The Aluminium Control Order was issued by the Central Government in 1970 to control the price of aluminium ingots, wire bars, billets etc. On July 15, 1975, the Central Government notified the aluminium policy. It was indicated in the said policy that the proposed new rate for aluminium should remain in force for five years and such rates should be periodically revised and revision, if any, should be made only after consultation with the Central Government which was controlling the price of aluminium. In July, 1975 the rate of tariff was 7 paise per unit. The second tripartite agreement in supersession of the earlier one was entered into on August 7, 1976 between the Writ Petitioners and the respondent No. 4 and such agreement inter alia provided that whenever the Board wants to increase its power 220 rates, it must give at least six months' notice to the Company to approach the Central Government so that corresponding increase in retention price of aluminium was effected to absorb the increased power rate. It was however provided that if the Central Government would not increase the price within the period of six months, the increased tariff rates would become effective. On January 22, 1980, the Board issued a letter to the Company calling upon the Company to contact the Executive Engineer for executing a supplementary agreement relating to certain changes in the tariff rate proposed in the letter. The Company by its letter dated February 25, 1980 requested the Government of Karnataka for arranging a meeting for discussion of the situation arising out of the proposed change in the tariff rate. It is contended that no positive result came out of the discussion held between the parties. On July 15, 1980 the Government of India issued a notification inter alia refixing the retention price. On July 8, 1980, the Company received letter dated July 3, 1980 from the Board indicating that additional surcharge of 2 paise per unit had been enforced. On August 5, 1980 the Company, by way of abundant caution, had applied to the Central Government for increasing the retention price. The request made by the Company not to increase the tariff rate for the supply of power to its smelter plant however, was not acceded to by the Board. The power rate was increased to 19.59 paise per unit in 1980. The Board had also imposed surcharge of 10 paise per unit on June 30, 1980, and such surcharge was made effective from June 1, 1980. The Company contended that the Board had not given six months' notice for the surcharge and in the Writ Petition such change of surcharge effective from June 1, 1980 had also been challenged and the legality and validity of imposition of surcharge for the period between July 1, 1980 to November 1, 1980 before the promulgation of the said ordinance, were challenged in the Writ Petition.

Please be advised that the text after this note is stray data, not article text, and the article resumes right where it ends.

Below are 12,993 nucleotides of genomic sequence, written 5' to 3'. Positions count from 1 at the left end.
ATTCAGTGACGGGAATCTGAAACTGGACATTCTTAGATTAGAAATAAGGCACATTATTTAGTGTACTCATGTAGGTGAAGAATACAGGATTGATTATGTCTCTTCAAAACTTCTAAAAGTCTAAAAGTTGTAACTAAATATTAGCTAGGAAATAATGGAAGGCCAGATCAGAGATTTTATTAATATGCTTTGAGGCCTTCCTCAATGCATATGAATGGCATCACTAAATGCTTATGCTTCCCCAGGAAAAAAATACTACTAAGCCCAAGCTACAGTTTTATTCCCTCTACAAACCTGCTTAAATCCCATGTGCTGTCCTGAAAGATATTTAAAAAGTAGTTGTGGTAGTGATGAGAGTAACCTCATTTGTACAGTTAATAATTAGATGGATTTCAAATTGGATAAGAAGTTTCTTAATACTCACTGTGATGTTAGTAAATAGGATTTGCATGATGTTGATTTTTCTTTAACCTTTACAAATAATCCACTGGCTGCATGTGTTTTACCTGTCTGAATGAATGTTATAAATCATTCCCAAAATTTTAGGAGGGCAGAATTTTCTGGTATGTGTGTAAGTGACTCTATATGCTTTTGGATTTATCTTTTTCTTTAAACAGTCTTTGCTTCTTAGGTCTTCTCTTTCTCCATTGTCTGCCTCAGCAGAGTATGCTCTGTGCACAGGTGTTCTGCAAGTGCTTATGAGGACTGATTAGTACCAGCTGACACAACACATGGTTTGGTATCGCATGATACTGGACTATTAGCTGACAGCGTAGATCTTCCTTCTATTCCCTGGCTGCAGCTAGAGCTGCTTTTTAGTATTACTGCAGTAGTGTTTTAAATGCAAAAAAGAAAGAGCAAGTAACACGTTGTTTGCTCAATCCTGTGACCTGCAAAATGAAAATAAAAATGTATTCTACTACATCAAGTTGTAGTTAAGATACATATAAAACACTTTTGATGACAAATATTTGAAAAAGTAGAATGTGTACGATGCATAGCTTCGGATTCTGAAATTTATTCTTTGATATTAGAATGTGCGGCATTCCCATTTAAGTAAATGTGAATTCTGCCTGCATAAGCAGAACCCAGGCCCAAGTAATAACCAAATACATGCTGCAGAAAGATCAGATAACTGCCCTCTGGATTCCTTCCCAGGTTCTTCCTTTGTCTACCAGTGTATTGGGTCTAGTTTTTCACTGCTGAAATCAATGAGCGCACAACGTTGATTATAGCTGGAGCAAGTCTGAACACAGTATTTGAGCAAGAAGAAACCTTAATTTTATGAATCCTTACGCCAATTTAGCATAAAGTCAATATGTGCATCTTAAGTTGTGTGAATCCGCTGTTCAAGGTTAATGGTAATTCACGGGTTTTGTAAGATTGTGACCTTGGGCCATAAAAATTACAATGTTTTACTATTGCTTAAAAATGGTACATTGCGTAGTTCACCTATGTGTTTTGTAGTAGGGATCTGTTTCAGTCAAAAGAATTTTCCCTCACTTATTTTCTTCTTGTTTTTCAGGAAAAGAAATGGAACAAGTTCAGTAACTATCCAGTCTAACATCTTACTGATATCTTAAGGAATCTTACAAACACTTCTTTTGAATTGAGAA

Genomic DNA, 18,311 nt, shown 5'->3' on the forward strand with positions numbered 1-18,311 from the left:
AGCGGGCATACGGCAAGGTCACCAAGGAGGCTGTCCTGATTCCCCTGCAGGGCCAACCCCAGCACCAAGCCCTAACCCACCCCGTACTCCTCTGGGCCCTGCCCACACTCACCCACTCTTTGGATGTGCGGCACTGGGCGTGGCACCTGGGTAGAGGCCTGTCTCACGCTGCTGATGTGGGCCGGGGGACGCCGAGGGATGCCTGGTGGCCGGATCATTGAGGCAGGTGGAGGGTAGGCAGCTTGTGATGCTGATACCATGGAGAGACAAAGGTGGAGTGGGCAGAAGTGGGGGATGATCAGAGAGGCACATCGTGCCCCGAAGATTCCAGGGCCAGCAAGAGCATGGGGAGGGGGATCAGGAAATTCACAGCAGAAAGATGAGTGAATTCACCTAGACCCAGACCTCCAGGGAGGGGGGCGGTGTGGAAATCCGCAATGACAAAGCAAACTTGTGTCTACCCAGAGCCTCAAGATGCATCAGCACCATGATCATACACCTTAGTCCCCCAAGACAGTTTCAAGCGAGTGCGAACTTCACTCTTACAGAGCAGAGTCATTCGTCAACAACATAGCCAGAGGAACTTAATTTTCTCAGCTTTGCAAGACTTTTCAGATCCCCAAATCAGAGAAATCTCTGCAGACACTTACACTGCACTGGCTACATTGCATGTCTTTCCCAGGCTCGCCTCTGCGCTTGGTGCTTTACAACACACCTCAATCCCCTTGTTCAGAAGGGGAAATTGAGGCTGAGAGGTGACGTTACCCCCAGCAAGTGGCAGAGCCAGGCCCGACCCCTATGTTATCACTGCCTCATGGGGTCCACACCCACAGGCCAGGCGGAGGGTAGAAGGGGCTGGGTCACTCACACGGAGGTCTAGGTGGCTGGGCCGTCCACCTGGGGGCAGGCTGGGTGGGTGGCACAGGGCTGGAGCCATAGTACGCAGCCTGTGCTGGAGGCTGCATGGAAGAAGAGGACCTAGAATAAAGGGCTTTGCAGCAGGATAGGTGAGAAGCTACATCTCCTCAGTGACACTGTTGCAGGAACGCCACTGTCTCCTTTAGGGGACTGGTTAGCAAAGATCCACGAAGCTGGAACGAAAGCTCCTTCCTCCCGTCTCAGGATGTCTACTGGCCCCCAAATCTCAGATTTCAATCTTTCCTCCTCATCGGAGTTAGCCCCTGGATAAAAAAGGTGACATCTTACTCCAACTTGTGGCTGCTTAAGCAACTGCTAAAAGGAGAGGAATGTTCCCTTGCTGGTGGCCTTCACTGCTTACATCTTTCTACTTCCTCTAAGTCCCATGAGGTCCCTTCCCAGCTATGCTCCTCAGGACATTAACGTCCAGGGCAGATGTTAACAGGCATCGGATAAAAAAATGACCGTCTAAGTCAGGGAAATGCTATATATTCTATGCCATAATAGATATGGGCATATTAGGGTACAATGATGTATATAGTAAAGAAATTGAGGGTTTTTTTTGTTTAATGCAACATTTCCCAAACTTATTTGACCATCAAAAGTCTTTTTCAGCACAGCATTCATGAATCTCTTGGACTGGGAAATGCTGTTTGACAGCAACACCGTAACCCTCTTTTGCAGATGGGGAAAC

On November 21, 1980, the State of Karnataka promulgated Electricity Supply (Karnataka Amendment) Ordinance for amending Section 49 of the Electricity (Supply) Act which as afsoresaid was replaced by Act 33 of 1981. The effect of such amendment of Section 49 of the Electricity (Supply) Act is that it has empowered the Board to increase tariff rates notwithstanding any agreement with the consumers. On February 2, 1981, the Board increased the tariff rate to Rs. 25.93 per unit. Being aggrieved by increase of tariff rates and consequential demands for payment of bills on the basis of increased tariff in complete disregard of the said agreement of 1976, the Company and one 221 of its share holders moved the said Writ Petition No. 6257 to 1981 for the reliefs indicated hereinbefore.

It may be indicated here that existing rate of electricity was Rs. 22.5 per unit and Rs. 22 per KVA on 27.5.1991. The Board had thereafter increased the rate periodically from time to time as follows:

20.08.81 Rs. 30.18 01.11.83 Rs. 38.30 10.11.83 Rs. 41.30 01.01.84 Rs. 41.38 27.09.85 Rs. 58.01 01.09.86 Rs. 68.01 The Company contended that the increased tariff was not enforceable against the company in view of the agreement between the parties. However, without prejudice to the rights and contentions, cheques were sent to cover the bill.

The Writ Petitioners contended inter alia that the agreement dated August 7, 1976 between the Company and the Board and the State Government was binding on the parties and the tariff for supply of electricity has to be fixed only on the basis of the terms of the said agreement. Consequently, excess amount paid by the Company under protest should be refunded. The Writ Petitioners further contended that in the first agreement dated March 26, 1966, the then Mysore State Electricity Board had agreed to supply electric power to the smelter plant of the Company located at Belgaum.

Elaborate provisions were made to cover several situations which were likely to arise in the course of supply of power and utilisation of the same by the Company. The supply of power under the said agreement commenced from October 22,1969. The said agreement was replaced by the agreement dated August 7, 1976 (Annexure B to the Writ Petition). Such agreement of 1976 was made in view of the industrial policy of the Government of India and the guidelines stated by the Government of India in the matter of electricity tariff to be applied to the aluminium plants.